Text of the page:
Thursday, 12 March 2015
So much universe and so little time - thank you, Sir Terry
Posted by Scott Malthouse
Words can't express how I felt when the news of Sir Terry Pratchett's death found its way to my feed reader. It wasn't a complete shock - the author had famously suffered from early onset of Alzheimer's - but when I saw that headline I just stopped in my tracks. Even though he was afflicted by such a debilitating disease, somehow he always seemed immortal to me.
Sir Terry had always been a fixture in my life. I remember when I was in my third year of primary school and we had reading time on the beige carpet. I would always toddle over to the book shelf and pick up either The Carpet People, Wings, Diggers or Johnny and the Bomb. At that age I didn't care who the author was - but I knew I loved the characters, the settings and the humour. I lapped up the humour.
Through primary school and into high school I discovered more Pratchett in the Discworld series. The first Discworld book I owned was Reaper Man, a present from my mum and step-dad, the latter being the one who really introduced me to Ankh-Morpork and its surrounding areas. Soon I would be devouring as many books as I could: Wyrd Sisters, Carpe Jugulum, The Colour of Magic, The Fifth Elephant. I couldn't get enough.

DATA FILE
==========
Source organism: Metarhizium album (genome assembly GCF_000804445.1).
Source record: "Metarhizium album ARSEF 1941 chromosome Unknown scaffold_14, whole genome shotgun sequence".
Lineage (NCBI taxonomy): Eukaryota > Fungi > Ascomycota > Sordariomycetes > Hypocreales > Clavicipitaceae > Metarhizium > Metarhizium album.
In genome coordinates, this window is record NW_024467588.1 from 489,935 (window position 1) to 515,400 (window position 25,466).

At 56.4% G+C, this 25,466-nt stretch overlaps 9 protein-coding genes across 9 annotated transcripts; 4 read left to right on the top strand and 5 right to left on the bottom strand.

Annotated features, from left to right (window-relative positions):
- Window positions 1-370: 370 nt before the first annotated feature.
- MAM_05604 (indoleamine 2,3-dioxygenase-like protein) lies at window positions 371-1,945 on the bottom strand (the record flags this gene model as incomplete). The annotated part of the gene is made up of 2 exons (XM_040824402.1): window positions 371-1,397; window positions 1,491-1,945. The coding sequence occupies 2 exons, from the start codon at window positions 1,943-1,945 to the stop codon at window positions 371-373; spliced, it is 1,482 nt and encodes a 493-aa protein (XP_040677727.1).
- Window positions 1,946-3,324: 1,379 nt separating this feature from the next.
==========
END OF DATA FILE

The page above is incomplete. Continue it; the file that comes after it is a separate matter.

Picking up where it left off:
Much later I would write Halberd Fantasy Roleplaying - a love-letter to Pratchett and his world. I also discovered that Sir Terry shared my interest in folklore, which somehow brought us closer together (in my mind, unfortunately I never had the opportunity to meet him). I did, however, have the opportunity to gush about his work on his publisher's site, so at least that's something.
Sir Terry Pratchett has inspired me and thousands of others over his amazing career as a writer. He was one of the most hard-working authors of a generation and dazzled millions with his wit and charming characters, and he will continue to do so. Maybe he is immortal after all.
Thank you for everything, Terry. It's an embuggarance that you had to leave so soon.
"Death isn't cruel - merely terribly, terribly good at his job." - Sourcery, Terry Pratchett.